Talking Points

  • Wall Street offered Asian markets the prospect of a strong session
  • However only Japan’s Nikkei really took up that baton
  • Shares in Australia and China were under a bit of pressure for more local reasons

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Asian shares were mixed Tuesday as investors awaited news from index provider MSCI on whether Chinese shares will be included in its Emerging Markets Index- at the fourth attempt.

Nikkei 225 stocks took the baton from Wall Street. Both the Dow and the S&P 500 made record closing highs while the Nasdaq had its best session for a year. The Japanese benchmark was up 0.8% at the close, making another new high for 2017 itself. Australia’s ASX was lower, possibly thanks to Moody’s after-hours downgrade of major Australian lenders. Chinese stocks were down too, if not by a lot.

Overnight the US Dollar gained and Treasury yields rose. New York Federal Reserve President William Dudley said that inflation in the US should rise more quickly going forward- presumably letting the central bank carry on tightening policy. However Chicago’s Charles Evens said later that policy tightening should be slower because inflation so far has been soft, so investors can take their pick.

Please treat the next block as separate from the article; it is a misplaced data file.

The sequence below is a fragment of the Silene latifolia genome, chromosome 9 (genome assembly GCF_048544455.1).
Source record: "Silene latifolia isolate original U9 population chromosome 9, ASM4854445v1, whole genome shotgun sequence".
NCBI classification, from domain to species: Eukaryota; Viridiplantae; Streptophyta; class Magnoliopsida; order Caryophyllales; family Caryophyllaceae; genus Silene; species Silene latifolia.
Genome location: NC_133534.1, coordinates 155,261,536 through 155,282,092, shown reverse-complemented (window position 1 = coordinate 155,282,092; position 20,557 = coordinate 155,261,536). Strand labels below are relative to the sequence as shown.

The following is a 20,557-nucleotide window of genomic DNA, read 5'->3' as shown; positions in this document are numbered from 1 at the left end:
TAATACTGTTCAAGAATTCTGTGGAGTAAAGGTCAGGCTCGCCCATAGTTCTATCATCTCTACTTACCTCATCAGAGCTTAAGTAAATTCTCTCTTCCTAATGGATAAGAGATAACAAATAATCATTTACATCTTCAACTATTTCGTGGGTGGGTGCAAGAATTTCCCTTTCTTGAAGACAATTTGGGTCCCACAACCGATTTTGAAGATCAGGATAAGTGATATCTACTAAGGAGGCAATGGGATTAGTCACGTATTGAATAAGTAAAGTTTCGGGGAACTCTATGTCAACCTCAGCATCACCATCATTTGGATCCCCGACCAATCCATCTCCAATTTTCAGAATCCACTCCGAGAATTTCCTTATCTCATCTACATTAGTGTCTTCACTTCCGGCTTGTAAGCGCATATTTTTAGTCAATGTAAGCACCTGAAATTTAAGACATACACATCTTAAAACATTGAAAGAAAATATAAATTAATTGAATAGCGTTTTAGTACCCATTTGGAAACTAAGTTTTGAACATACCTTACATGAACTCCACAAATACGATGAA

Local currencies had a quiet session, with the Australian Dollar steady on minutes from the Reserve Bank of Australia’s last monetary meeting which showed a lot of old ground being covered, but no new. The British Pound had a relaxed Asian Tuesday despite Monday’s formal start of Brexit talks. However, it may struggle later if Bank of England Governor Mark Carney uses his job’s famous “Mansion House Speech” to push back against heightened expectations of higher interest rates.

Gold prices inched up but remain near five-year lows, thanks to market suspicions that US rates may rise again even if they don’t do so this year. Crude oil prices lost nearly 50 cents as persistent oversupply worries continue to drag.

The rest of the global trading day offers that speech from Mark Carney and a few other central bank speakers but little in the way of data. The Swiss National Bank’s Chairman Thomas Jordan will speak in Bern, while the Boston Fed President Eric Rosengren and Dallas’ Robert Kaplan will also be heard from.

--- Written by David Cottle, DailyFX Research

Contact and follow David on Twitter:@DavidCottleFX